Gardening – with Daphne Ledward

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Improve your drainage

I sank a spade into the area of my vegetable garden destined to be the potato patch this year, but the soil was still too wet.

Although it usually drains well, it clearly hasn’t coped with the excessive rainfall this winter, and I guess there are many other gardens in this area which are struggling too.

Whatever soil you have, it’s usually possible to improve drainage through good gardening practice.

The first thing is not to try and cultivate it when it’s wet.

Walking on it, or using machinery such as a rotovator, will consolidate the soil particles and ruin the structure. With really heavy soils, as soon as they are dry enough to walk on, dig in grit or sharp sand to open up the texture.

Horticultural gypsum will encourage small particles to bond together into larger ones. Liming will open up and sweeten a heavy, sour soil that has been waterlogged for more than a few days.

One of the best ways of improving drainage, regardless of soil type, is to add plenty of organic material; this will benefit performance whatever the season.

During the winter months it will help surplus moisture to run through, while retaining it during the growing season.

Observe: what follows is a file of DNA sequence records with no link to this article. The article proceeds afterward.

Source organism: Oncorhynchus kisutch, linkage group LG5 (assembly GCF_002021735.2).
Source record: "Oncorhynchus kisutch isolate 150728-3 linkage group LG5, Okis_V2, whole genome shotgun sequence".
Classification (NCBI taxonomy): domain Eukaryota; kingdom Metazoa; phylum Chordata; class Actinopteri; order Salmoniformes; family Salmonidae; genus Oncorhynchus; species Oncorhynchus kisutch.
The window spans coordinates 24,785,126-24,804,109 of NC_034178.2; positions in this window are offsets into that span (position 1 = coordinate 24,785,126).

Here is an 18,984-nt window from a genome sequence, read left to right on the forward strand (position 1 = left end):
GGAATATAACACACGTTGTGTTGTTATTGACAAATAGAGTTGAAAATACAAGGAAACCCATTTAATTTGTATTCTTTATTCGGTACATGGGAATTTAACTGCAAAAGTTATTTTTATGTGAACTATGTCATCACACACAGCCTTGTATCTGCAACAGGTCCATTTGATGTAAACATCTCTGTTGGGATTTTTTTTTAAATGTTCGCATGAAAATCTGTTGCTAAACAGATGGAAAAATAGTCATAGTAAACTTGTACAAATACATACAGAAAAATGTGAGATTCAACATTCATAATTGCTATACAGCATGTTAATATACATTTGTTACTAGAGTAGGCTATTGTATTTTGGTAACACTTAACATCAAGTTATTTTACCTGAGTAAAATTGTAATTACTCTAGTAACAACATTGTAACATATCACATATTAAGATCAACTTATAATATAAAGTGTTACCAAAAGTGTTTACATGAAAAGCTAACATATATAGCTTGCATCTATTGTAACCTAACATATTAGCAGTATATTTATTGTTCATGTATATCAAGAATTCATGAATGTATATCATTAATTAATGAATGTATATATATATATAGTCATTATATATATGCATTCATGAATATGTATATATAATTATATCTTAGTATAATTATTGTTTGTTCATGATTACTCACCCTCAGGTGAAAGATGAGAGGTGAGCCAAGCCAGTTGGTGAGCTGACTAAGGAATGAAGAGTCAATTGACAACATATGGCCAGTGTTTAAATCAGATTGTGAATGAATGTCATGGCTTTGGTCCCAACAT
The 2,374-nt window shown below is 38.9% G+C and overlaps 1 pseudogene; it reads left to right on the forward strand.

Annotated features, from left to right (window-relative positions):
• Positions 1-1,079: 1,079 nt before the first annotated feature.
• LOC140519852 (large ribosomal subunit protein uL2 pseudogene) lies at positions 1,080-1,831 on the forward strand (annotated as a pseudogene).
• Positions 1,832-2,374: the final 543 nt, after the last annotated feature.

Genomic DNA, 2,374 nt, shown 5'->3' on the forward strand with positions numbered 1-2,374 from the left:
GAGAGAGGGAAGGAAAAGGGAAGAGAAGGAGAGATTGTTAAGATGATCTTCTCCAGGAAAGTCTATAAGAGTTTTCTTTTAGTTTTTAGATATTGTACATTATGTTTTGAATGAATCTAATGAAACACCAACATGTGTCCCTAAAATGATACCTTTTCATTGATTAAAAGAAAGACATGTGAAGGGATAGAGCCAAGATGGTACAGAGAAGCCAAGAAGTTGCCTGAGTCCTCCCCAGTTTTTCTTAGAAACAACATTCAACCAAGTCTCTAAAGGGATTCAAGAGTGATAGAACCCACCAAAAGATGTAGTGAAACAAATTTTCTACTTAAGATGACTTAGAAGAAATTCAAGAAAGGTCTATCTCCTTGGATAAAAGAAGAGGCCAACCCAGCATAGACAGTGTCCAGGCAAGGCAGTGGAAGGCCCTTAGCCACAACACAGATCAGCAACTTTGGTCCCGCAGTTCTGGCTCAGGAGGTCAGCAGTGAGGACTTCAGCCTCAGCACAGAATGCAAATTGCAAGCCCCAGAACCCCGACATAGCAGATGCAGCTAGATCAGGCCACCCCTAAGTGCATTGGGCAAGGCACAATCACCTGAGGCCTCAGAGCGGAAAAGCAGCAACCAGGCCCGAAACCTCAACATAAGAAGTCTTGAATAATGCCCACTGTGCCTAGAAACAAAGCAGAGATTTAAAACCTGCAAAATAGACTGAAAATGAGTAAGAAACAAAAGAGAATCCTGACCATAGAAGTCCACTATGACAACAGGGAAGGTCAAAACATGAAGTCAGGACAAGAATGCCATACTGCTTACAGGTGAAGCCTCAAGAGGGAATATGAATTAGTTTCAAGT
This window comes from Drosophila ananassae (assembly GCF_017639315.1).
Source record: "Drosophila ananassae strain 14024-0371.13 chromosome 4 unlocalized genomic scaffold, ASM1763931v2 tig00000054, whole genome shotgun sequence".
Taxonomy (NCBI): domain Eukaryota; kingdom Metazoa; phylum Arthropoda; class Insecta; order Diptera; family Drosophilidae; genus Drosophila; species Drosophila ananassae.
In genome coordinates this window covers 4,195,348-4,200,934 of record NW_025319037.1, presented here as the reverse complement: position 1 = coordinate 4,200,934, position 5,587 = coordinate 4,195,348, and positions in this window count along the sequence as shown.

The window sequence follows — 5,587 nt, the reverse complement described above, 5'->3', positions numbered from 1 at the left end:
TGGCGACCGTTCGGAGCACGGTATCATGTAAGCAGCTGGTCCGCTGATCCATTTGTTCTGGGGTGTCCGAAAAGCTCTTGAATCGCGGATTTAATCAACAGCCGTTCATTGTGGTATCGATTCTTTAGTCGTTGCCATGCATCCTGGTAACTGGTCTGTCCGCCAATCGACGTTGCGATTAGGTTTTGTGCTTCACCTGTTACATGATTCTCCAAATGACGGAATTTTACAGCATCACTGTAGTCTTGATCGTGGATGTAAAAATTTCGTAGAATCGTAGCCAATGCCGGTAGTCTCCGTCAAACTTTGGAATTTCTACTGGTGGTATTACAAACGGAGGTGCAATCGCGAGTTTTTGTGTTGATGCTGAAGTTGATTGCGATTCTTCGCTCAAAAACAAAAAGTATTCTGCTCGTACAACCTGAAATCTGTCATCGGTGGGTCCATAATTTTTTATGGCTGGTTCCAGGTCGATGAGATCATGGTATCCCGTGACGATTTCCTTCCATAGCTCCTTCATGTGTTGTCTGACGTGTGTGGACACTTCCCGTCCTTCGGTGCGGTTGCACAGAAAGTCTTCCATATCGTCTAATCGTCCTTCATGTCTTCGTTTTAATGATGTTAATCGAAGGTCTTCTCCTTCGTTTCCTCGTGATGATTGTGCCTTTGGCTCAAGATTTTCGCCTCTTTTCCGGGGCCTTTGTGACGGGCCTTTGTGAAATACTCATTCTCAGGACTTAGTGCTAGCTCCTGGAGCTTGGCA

Good, homemade garden compost is an ideal material for improving your soil; it is free, and not only will it help drainage and texture, it also adds nutrients in small amounts.

However, badly made, wet, slimy stuff is worse than useless, though, so if yours doesn’t come up to standard, invest in some bags of soil conditioner or processed farmyard manure instead, or use the compost which is free from Lincolnshire County Council recycling depots if you take your garden rubbish there for processing.

Stable manure, even used fresh, will do much the same job if dug in thoroughly. Any extra organic matter will also provide home for millions more beneficial micro-organisms, improving fertility and helping to increase the availability of nutrients.

A soil can dry out enough to work in a matter of days if the weather stays dry.

Start on it as soon as it’s ready and you’ll have it in good heart early for the season ahead.